Teaching for Mastery

Jurassic Maths Hub Teaching for Mastery Statement

Principle: The intention of teaching for mastery is to give all pupils (including those with SEND) access to equitable classrooms; classrooms where pupils can all participate and be influential, and classrooms where pupils are encouraged and supported to develop a deep connected and sustained understanding of the mathematics being explored.

The following may indicate that a teacher is aiming to provide an environment and experiences in line with teaching for mastery:
            • All pupils working on the same focus with different support1 provided to enable all pupils to access the mathematics independently
            • Pupils behaving as mathematicians as part of a mathematics community, including:
            • Making decisions both independently and collaboratively2
            • Working flexibly to answer questions, reflecting on the efficiency and simplicity of their chosen methods
            • Making conjectures and generalisations and applying and testing these
            • Having a go, willing to share even when unsure and understanding that this is when learning is taking place
            • Being comfortable with not getting everything ‘right’, embracing purposeful struggle3
            • Talking mathematics4: (1) Articulating their thinking (2) Taking responsibility for asking questions of others to clarify understanding (3)                 Agreeing and disagreeing and justifying their thinking (4) Responding in full sentences with the intention that everyone understands                     them
            • Exploring the mathematics guided by the teacher
            • Working and learning collaboratively5
            • The use of subject-specific vocabulary by all adults and pupils in the school from EYFS onwards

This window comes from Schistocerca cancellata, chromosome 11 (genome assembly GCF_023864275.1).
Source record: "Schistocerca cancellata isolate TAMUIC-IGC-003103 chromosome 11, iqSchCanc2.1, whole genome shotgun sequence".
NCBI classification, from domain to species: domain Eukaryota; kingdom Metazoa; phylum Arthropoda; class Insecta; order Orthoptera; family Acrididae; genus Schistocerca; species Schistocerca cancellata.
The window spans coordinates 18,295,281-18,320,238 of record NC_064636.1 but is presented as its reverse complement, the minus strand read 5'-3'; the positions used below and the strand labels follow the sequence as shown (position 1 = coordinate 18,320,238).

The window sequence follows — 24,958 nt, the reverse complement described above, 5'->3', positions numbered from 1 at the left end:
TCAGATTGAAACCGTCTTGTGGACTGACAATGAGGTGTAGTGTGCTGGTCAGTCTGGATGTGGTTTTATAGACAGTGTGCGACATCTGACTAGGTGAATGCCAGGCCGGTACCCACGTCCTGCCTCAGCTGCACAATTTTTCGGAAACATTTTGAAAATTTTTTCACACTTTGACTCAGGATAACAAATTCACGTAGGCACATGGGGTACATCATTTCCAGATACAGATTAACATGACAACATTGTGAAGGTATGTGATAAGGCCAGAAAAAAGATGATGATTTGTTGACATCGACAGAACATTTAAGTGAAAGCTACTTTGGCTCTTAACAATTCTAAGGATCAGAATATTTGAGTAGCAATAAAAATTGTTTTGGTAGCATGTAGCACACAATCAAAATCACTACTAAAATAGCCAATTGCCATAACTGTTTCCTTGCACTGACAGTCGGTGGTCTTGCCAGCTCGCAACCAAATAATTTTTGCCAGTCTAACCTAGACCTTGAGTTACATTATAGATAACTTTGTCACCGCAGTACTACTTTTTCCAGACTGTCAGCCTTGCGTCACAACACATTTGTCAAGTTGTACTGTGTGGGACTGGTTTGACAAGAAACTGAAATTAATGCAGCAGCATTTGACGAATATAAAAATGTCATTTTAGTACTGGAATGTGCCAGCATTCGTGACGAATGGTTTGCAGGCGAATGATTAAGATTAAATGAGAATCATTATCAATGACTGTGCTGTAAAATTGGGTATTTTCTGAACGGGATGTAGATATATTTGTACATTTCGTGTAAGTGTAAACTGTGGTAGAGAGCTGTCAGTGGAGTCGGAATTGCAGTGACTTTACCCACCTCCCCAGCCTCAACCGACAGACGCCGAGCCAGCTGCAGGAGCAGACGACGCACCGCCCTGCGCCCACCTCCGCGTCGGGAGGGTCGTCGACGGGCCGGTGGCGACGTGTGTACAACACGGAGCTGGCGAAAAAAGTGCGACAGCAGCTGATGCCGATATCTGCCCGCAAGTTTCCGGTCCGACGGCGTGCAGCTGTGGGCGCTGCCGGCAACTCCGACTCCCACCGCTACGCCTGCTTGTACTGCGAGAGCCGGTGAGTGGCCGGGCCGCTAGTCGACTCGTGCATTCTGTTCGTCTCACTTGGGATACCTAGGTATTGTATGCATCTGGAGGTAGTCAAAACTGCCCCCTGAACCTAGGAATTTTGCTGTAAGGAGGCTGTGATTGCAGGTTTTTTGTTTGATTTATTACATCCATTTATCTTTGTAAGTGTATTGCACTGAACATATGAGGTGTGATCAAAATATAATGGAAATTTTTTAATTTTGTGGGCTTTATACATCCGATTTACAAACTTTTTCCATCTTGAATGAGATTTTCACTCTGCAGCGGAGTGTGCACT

• The use of different, appropriate representations, by both adults and pupils, for making sense of the mathematics (exposing structure)                   and demonstrating understanding
            • The use of questioning to develop understanding
            • Books show pupils working on the same mathematics representing their thinking and understanding in different ways (including with                   diagrams, models, symbols and writing) rather than pupils working through many different examples. This may result in less in the                         books (especially for younger pupils and pupils with SEND) and no obvious differentiation by task.

The most effective way to find out what pupils understand about their mathematics will be to talk them. Pupils really understand a mathematical concept, idea or technique if they can:
           • Describe it in their own words;
           • Represent it in a variety of ways (e.g. using concrete materials, pictures and symbols)
           • Explain it to someone else;
           • Make up their own examples (and non-examples) of it;
           • See mathematical connections between it and other facts or ideas;
           • Recognise it in new situations and contexts;
           • Make use of it in various ways, including in new situations* *Adapted from NCETM adapted from John Holt ‘How Children Fail’ 1964.

1 Support might not necessarily involve a teaching assistant. Support should be appropriate to the needs of the pupil i.e. as specified on their EHCP or In-school Plan. It may include the use of a cycle of modelling, scaffolding, prompting, independent activity for any new learning/experience and/or pre-teaching to enable pupils to access the class learning.